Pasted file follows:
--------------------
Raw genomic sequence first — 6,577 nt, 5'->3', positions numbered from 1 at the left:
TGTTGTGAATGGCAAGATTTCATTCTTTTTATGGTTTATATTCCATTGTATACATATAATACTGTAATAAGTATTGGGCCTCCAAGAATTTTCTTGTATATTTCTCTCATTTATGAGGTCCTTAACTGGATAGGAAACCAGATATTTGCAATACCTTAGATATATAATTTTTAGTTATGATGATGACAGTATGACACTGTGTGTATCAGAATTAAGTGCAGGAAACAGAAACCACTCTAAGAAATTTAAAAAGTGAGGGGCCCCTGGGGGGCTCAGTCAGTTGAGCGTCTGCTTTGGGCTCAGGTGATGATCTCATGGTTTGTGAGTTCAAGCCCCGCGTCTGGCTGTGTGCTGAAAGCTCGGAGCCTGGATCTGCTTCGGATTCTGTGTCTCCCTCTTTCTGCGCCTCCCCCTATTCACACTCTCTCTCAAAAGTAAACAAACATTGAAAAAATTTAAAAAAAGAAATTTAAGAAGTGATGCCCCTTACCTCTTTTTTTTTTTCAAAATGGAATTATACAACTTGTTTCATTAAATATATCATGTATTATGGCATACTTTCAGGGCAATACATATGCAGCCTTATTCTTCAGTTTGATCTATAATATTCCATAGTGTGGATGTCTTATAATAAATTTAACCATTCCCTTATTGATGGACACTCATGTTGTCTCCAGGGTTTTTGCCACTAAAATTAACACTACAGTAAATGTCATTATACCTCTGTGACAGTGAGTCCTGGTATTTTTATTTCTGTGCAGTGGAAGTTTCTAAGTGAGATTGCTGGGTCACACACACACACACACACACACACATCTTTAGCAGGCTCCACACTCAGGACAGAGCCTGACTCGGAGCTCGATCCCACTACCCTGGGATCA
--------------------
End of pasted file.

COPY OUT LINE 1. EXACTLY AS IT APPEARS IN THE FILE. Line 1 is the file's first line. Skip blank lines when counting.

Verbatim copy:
Raw genomic sequence first — 6,577 nt, 5'->3', positions numbered from 1 at the left: